To read the utterance “I love you” as a performative, for Fletcher, means to accept the idea that “I love you” is less a report of the utterer’s feelings (indeed, the statement may be so devalued through repetition as to be incapable of making such a report) than it is as an assertion of heterosexuality’s rightness or “intelligibility.” In this performative interpretation, “I love you” recurs in any number of situations, including historical romance fictions, because no previous utterance of the words was—or could be—adequate to the task of making heterosexuality coherent, and thus of clinching heterosexuality’s status as both intelligible and hegemonic: a condition at once dominant, normal, and ideal.
Thus far, Fletcher’s argument might apply as well to a contemporary novel (or, for that matter, a film or popular song) as it does to the narrower case of historical romance fiction. Her turn to this particular genre comes through a discussion of the relationship between “I love you” and “history.” “Broadly speaking,” Fletcher writes, “the performative force of the romantic speech act (and of romance) depends on both a denial of its historicity, of the fact that it has always already been said before,” and on the fact that only this historicity and previous use allows it to possess such deep “familiarity and sense” (15). The phrase “I love you” thus “invokes a kind of continuous present,” but it is a present marked by a denial of any difference between that present and any other time: “’I love you’ is always said anew, but over and over again these texts insist that whenever and wherever it is said it means the same thing” (15). But if the performative effect of this utterance does not change with time, it cannot either reflect or be a distinctive part of the chronological setting of the novel, because its effect is always asserted in the now (“continuous present”). Read performatively, the “I love you” of a historical romance novel in fact belies history as it “interpellates” an ahistorical, hegemonic heterosexuality. The familiar, citational quality of “I love you,” especially in a historical romance, at once masks and (to the critical reader) reveals the anxiety with which this hegemony cites only itself, interrupting or precluding or taking up the space of (choose your metaphor) alternate possibilities in order to assert itself as an ideal. As Fletcher sums up the case, “[h]istorical fictions of heterosexual love are performative to the extent that they participate in the establishment and maintenance of prevailing ideas about the links between sex, gender, and sexuality” (15).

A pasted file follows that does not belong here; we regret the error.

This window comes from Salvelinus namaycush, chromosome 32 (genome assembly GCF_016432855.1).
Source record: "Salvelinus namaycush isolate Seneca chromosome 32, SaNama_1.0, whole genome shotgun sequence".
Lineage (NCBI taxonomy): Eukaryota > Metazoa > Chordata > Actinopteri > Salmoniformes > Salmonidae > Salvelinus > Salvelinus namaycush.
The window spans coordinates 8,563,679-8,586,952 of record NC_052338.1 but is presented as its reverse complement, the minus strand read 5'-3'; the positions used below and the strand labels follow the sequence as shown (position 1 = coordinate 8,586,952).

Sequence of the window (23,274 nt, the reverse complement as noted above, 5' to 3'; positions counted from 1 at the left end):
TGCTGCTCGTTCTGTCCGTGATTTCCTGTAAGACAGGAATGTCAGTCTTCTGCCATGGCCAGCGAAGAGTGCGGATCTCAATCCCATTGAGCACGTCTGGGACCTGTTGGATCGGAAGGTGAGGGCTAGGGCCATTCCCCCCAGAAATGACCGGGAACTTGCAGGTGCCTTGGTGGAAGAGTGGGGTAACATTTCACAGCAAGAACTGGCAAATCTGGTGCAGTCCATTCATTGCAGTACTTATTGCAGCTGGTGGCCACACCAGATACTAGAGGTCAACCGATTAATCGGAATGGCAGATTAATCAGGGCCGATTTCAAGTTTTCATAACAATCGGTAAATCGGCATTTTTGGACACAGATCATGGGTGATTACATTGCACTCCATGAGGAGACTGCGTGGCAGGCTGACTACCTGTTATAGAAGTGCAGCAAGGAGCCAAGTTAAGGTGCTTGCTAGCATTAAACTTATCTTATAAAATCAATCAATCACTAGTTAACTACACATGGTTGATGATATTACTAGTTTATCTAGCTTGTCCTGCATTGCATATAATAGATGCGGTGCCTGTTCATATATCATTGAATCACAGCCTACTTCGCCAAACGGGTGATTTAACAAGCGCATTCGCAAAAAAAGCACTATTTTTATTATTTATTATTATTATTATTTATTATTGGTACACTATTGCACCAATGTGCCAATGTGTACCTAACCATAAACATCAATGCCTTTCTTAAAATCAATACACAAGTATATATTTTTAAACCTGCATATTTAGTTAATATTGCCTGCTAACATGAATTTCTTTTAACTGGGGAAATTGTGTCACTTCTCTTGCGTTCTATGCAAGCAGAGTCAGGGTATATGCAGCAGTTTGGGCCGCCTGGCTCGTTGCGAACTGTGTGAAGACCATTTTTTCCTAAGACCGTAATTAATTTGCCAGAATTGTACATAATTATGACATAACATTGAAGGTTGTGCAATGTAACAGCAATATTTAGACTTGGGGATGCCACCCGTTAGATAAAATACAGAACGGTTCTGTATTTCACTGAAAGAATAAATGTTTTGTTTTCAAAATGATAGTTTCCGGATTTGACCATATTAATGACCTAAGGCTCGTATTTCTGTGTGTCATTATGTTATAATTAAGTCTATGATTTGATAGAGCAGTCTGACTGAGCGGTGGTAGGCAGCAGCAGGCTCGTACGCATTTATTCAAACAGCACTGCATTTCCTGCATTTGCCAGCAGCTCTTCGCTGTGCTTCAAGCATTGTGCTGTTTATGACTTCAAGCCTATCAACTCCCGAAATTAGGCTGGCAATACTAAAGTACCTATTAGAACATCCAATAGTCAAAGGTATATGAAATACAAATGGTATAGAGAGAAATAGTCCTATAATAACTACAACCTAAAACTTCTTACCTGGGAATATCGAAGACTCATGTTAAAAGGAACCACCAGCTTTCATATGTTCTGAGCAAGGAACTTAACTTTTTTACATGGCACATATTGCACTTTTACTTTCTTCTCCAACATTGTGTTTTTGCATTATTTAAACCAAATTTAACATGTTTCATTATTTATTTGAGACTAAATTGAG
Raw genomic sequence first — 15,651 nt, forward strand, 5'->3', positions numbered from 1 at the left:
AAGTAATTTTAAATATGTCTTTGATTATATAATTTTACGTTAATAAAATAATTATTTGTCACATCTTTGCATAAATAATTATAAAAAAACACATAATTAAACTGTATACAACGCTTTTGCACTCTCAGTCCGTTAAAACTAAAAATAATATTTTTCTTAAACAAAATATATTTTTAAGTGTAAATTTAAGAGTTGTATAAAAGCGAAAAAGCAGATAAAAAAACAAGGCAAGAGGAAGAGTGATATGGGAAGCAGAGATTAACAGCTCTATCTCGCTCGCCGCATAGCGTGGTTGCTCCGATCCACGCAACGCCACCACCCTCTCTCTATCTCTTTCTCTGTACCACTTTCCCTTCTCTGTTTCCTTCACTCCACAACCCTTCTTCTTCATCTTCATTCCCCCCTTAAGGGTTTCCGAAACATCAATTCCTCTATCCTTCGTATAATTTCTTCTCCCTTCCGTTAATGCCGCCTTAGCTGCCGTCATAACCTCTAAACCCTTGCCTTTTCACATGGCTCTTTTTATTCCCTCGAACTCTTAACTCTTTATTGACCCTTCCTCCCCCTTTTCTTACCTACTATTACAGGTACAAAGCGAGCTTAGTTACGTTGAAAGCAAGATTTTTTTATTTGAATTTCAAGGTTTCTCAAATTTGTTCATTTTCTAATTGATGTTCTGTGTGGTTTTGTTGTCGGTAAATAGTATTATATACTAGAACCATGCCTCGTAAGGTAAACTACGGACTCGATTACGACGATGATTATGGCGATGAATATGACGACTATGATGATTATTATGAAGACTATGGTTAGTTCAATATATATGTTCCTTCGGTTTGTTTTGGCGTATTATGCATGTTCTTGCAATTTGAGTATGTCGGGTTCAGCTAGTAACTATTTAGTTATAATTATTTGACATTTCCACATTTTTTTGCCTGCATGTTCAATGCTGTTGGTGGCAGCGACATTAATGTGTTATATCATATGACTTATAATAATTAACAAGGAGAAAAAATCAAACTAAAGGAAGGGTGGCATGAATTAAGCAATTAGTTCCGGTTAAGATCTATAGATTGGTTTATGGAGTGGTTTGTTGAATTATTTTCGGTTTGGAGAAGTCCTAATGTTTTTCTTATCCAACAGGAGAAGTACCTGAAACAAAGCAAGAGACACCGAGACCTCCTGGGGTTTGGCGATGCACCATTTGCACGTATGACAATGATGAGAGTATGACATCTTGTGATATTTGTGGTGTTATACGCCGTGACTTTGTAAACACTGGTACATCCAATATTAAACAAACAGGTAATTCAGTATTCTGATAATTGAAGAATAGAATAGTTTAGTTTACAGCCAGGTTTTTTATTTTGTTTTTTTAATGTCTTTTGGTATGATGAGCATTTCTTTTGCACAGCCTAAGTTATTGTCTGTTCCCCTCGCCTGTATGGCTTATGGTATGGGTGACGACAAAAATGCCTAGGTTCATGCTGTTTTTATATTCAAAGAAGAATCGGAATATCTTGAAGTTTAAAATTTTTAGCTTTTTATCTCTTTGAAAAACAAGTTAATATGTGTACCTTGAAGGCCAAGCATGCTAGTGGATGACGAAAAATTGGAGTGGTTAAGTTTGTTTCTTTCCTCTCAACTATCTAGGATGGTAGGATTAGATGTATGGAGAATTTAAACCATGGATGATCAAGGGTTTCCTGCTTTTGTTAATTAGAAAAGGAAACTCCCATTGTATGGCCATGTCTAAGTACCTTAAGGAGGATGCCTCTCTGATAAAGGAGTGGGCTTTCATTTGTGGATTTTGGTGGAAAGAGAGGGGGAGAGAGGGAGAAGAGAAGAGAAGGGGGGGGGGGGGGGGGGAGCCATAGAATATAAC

Romance and Claims of Heteronormativity
Fletcher’s claim is a serious one. For her, “fictional texts are intimate participants in the production and reproduction of the logical (and often, illogical) systems and matrices through which we are defined and define ourselves.” Moreover, “the importance and value of generic texts reside not just in their capacity to bear meaning,” but also in the role that entire genres play in the “ongoing construction of the [systems] by which we both make sense of and create ourselves and [our world]” (14). The system that most concerns Fletcher is heteronormativity: that part of our culture’s ideology that assumes that heterosexuality is the default or preferred condition of sexual orientation, and that any other is not just contrary to the reigning ideology, but not even an option: not on the cognitive map, as it were, of members of that culture. Heteronormativity precludes anything other, and historical romance is a vehicle of heteronormativity’s quiet interpellation—its incursion or reinstallation—into the minds of readers, authors, and the broader culture. The opportunity that this genre might provide to imagine another, better situation is precluded by heternormativity’s hegemony—its definition of, occupation of, and dominance over the situation.